12. Finally completed unaided at the 3rd attempt though failed to parse 21d & hadn’t a clue 19a had anything to do with pheasants. I got the VI removal at 10a but my near total ignorance of Latin meant I had little idea of what six has to do with sex. Last 2 in were 22d & 28a. With the former the pangram came to the rescue & it still took a while to clock the anagrind for 28a which was a new word to me also. Found the puzzle pretty tough in places with a good deal of head scratching required for the pennies to drop. Lots to like & very enjoyable. A toss up between 5&15d would be my choice with ticks also for 14&26a plus 3&21d.
    Thanks to Stick Insect & to CS.
    Ps I read with interest yesterday’s views on what constitutes an unaided finish & had always considered it acceptable to confirm understanding of an answer via whatever source (as opposed to seeking one) but am now resolved to attempt completion in strict exam conditions.

    1. I don’t think looking something up to confirm is really aid
      After all, how can one look up something in a dictionary if the spelling is unknown?
      Parsing a clue and thinking ‘Is that a real word?’ only to find it the BRB is always a delight

  13. Very enjoyable mid week Toughie. I had to check the frost synonym in 14a, my LOI (not helped by the double unch) and 22d went in without needing the Latin for who.
    Lots to like without any jumping out as outstanding, my ticks go to 5&8a plus 1,3,6,15&22d.
    Many thanks to Stick Insect and CS for the entertainment.

  14. Managed to complete this with help but without hints.
    Enjoyed it more than today’s back pager.
    Two toughies in a row. I think I’ll quit while I’m ahead!
    I don’t even look at it usually.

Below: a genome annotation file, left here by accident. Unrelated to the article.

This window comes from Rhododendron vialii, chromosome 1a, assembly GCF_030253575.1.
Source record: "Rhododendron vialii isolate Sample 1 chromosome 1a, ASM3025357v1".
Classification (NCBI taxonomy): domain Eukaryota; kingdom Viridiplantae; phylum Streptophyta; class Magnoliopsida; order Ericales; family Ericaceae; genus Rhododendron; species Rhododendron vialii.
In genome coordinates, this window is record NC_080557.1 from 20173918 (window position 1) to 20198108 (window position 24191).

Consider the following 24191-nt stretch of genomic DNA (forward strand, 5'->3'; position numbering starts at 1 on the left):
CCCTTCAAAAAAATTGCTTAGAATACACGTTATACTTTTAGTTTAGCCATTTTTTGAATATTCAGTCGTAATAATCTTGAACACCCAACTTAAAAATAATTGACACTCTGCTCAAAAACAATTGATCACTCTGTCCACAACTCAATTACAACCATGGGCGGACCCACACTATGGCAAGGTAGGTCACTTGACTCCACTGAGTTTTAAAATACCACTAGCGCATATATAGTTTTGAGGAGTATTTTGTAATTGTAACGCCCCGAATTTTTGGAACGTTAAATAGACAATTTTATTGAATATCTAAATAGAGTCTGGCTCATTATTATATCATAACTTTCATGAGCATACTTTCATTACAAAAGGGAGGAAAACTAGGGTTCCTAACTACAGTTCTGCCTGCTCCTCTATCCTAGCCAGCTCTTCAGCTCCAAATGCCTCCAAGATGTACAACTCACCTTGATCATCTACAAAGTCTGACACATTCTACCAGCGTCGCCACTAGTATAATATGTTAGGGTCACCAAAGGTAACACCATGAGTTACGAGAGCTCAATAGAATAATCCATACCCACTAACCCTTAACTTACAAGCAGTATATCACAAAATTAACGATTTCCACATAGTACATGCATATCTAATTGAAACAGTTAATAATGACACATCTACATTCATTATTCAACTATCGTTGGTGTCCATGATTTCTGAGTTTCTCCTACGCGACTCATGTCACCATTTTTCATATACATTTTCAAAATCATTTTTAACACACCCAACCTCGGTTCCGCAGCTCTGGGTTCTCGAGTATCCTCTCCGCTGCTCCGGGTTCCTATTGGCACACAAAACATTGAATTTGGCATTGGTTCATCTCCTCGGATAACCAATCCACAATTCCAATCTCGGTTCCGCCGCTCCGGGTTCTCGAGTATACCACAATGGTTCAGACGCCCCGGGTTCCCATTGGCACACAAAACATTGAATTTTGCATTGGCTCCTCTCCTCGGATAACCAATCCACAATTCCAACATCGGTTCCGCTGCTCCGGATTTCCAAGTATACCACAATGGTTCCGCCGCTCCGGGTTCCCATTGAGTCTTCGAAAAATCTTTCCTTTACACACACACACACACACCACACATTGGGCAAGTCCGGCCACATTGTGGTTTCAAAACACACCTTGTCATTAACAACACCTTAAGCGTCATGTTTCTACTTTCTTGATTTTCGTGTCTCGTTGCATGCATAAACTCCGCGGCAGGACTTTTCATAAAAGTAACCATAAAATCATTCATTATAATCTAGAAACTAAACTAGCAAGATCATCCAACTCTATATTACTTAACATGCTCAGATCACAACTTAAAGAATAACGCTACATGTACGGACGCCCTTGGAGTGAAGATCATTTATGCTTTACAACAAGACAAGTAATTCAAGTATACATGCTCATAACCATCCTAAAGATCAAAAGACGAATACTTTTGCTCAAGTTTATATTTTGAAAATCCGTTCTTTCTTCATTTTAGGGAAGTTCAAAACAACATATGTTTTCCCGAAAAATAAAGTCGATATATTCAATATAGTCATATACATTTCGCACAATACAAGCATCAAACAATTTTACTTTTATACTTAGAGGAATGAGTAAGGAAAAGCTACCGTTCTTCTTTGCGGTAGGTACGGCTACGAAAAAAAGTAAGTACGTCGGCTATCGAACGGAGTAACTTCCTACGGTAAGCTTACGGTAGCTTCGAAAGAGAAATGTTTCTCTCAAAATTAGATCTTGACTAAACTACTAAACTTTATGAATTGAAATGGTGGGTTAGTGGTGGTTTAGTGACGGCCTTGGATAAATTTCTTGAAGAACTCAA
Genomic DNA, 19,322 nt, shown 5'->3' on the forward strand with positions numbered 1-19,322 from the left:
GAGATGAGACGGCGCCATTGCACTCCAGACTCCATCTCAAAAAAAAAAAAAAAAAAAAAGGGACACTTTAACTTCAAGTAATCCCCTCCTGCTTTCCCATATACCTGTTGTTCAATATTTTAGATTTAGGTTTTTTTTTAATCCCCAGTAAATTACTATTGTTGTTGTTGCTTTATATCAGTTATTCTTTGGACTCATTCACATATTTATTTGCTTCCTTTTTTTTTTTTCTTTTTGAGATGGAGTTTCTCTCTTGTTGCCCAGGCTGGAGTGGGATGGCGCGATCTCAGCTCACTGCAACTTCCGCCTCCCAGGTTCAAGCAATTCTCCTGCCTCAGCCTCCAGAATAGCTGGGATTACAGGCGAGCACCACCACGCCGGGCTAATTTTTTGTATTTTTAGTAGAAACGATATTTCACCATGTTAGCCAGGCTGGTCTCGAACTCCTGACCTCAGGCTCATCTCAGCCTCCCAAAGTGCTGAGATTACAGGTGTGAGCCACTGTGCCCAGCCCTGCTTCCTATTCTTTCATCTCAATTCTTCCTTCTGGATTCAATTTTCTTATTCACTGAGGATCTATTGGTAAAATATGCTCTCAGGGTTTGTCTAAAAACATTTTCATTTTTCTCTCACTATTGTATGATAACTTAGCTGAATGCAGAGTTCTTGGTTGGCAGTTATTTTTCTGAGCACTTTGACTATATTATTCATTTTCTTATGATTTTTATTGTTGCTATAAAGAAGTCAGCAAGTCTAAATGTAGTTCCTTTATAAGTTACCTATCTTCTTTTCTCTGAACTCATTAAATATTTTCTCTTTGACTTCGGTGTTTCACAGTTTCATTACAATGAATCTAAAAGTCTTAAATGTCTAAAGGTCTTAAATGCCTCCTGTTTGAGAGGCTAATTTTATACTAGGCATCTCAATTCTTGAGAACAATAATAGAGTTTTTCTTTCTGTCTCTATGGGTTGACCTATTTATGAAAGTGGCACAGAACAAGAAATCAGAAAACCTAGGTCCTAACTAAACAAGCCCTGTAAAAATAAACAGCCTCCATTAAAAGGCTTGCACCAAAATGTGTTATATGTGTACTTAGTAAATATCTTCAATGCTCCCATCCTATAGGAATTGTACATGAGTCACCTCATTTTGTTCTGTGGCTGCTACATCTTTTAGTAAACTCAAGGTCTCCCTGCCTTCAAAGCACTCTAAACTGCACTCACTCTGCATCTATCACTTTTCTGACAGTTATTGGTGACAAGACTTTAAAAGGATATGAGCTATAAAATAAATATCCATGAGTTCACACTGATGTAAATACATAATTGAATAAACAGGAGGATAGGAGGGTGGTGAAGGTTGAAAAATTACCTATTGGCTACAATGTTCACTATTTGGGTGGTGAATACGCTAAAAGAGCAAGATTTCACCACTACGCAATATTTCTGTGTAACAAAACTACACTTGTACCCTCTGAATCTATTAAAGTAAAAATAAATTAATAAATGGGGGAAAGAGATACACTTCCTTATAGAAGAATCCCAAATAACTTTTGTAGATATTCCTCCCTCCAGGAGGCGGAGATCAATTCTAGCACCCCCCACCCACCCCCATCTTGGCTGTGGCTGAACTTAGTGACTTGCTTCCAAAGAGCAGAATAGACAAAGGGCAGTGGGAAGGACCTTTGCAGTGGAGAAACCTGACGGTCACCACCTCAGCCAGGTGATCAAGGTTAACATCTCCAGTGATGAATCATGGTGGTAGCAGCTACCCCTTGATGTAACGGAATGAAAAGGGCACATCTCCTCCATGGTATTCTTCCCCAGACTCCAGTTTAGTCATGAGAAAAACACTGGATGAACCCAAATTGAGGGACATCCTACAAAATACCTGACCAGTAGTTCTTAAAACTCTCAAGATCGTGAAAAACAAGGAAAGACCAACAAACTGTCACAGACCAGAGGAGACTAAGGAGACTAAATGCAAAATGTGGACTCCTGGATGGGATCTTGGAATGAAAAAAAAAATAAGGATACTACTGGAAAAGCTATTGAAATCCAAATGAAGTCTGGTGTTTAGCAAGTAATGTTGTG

Thanks to Stick insect and CS
    Also to Steve for the nudge

  15. Agree that 10a is “ovist”.
    “Remove the Roman numeral (no sex) for six” makes no sense to me

    1. I first thought sex referred to It, but that’s more sex appeal. So removing it left something impossible. To get ‘ovist’ you have to remover either id or di, neither of which denote sex! Very clever use of sex!
      Sex = six in Latin. In Roman numerals = vi.
      Definitely odist

  16. A very enjoyable Toughie. Thanks, Stick Insect.

    I failed to parse two of the 3-letter wee stinkers: 19a (Brood …) & 21d (Owned headnote…).

    I also failed to notice the significance of “… no sex for him” in 10a. Now that it has been explained, 10a goes straight to the top of the podium. Brilliant clue!

    Thanks to CS (and Gazza) for the clarifications.

  17. So that is how the parsing for 21d works. We’d missed that.
    A most enjoyable solve for us.
    Thanks Stick Insect and CS.

  18. I knew that “a nye” had to do with pheasants, but wasn’t aware the “an eye” was an alternative (or maybe a nalternative), though it makes as much sense as much of our fine language.

    Many thanks, as ever, to Stick Insect and Cryptic Sue.

  19. I agree with Ovist for10A. Being a person who believes no copulation is required to reproduce.